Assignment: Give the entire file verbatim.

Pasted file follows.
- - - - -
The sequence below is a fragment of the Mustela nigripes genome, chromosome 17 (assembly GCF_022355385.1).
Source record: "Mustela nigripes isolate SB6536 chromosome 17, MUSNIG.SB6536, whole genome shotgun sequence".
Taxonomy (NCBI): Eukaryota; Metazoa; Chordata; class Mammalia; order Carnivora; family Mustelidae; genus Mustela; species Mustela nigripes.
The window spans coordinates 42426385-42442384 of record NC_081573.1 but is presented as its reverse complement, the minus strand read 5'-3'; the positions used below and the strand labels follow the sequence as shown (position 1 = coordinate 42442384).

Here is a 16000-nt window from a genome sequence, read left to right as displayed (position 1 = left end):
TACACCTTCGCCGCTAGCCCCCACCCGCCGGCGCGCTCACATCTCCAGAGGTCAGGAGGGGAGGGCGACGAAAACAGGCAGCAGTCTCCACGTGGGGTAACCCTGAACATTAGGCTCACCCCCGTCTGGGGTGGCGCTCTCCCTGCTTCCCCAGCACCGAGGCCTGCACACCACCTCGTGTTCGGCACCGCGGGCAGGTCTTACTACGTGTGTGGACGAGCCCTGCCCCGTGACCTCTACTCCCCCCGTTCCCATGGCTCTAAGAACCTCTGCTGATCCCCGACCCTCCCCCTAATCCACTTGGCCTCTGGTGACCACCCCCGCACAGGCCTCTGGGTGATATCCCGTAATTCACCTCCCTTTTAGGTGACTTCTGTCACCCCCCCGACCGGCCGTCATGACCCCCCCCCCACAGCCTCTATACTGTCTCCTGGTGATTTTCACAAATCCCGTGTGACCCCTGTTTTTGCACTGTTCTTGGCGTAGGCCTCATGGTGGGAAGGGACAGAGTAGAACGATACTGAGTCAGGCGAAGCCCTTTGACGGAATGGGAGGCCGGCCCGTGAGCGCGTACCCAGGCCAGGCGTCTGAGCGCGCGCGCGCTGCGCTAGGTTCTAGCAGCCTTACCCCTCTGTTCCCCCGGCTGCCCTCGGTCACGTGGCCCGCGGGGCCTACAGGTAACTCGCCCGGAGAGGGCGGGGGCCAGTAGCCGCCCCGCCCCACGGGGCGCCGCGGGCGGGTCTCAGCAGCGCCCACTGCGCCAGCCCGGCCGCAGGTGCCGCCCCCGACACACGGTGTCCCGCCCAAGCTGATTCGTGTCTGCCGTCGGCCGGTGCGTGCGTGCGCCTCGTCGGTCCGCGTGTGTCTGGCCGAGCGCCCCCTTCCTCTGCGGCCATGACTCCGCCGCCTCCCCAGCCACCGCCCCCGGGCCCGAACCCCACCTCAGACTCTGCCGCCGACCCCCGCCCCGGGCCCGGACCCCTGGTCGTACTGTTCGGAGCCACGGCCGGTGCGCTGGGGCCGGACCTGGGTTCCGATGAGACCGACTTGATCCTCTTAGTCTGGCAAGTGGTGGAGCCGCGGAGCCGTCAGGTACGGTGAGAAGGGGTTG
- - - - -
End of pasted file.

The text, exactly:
The sequence below is a fragment of the Mustela nigripes genome, chromosome 17 (assembly GCF_022355385.1).
Source record: "Mustela nigripes isolate SB6536 chromosome 17, MUSNIG.SB6536, whole genome shotgun sequence".
Taxonomy (NCBI): Eukaryota; Metazoa; Chordata; class Mammalia; order Carnivora; family Mustelidae; genus Mustela; species Mustela nigripes.
The window spans coordinates 42426385-42442384 of record NC_081573.1 but is presented as its reverse complement, the minus strand read 5'-3'; the positions used below and the strand labels follow the sequence as shown (position 1 = coordinate 42442384).

Here is a 16000-nt window from a genome sequence, read left to right as displayed (position 1 = left end):
TACACCTTCGCCGCTAGCCCCCACCCGCCGGCGCGCTCACATCTCCAGAGGTCAGGAGGGGAGGGCGACGAAAACAGGCAGCAGTCTCCACGTGGGGTAACCCTGAACATTAGGCTCACCCCCGTCTGGGGTGGCGCTCTCCCTGCTTCCCCAGCACCGAGGCCTGCACACCACCTCGTGTTCGGCACCGCGGGCAGGTCTTACTACGTGTGTGGACGAGCCCTGCCCCGTGACCTCTACTCCCCCCGTTCCCATGGCTCTAAGAACCTCTGCTGATCCCCGACCCTCCCCCTAATCCACTTGGCCTCTGGTGACCACCCCCGCACAGGCCTCTGGGTGATATCCCGTAATTCACCTCCCTTTTAGGTGACTTCTGTCACCCCCCCGACCGGCCGTCATGACCCCCCCCCCACAGCCTCTATACTGTCTCCTGGTGATTTTCACAAATCCCGTGTGACCCCTGTTTTTGCACTGTTCTTGGCGTAGGCCTCATGGTGGGAAGGGACAGAGTAGAACGATACTGAGTCAGGCGAAGCCCTTTGACGGAATGGGAGGCCGGCCCGTGAGCGCGTACCCAGGCCAGGCGTCTGAGCGCGCGCGCGCTGCGCTAGGTTCTAGCAGCCTTACCCCTCTGTTCCCCCGGCTGCCCTCGGTCACGTGGCCCGCGGGGCCTACAGGTAACTCGCCCGGAGAGGGCGGGGGCCAGTAGCCGCCCCGCCCCACGGGGCGCCGCGGGCGGGTCTCAGCAGCGCCCACTGCGCCAGCCCGGCCGCAGGTGCCGCCCCCGACACACGGTGTCCCGCCCAAGCTGATTCGTGTCTGCCGTCGGCCGGTGCGTGCGTGCGCCTCGTCGGTCCGCGTGTGTCTGGCCGAGCGCCCCCTTCCTCTGCGGCCATGACTCCGCCGCCTCCCCAGCCACCGCCCCCGGGCCCGAACCCCACCTCAGACTCTGCCGCCGACCCCCGCCCCGGGCCCGGACCCCTGGTCGTACTGTTCGGAGCCACGGCCGGTGCGCTGGGGCCGGACCTGGGTTCCGATGAGACCGACTTGATCCTCTTAGTCTGGCAAGTGGTGGAGCCGCGGAGCCGTCAGGTACGGTGAGAAGGGGTTG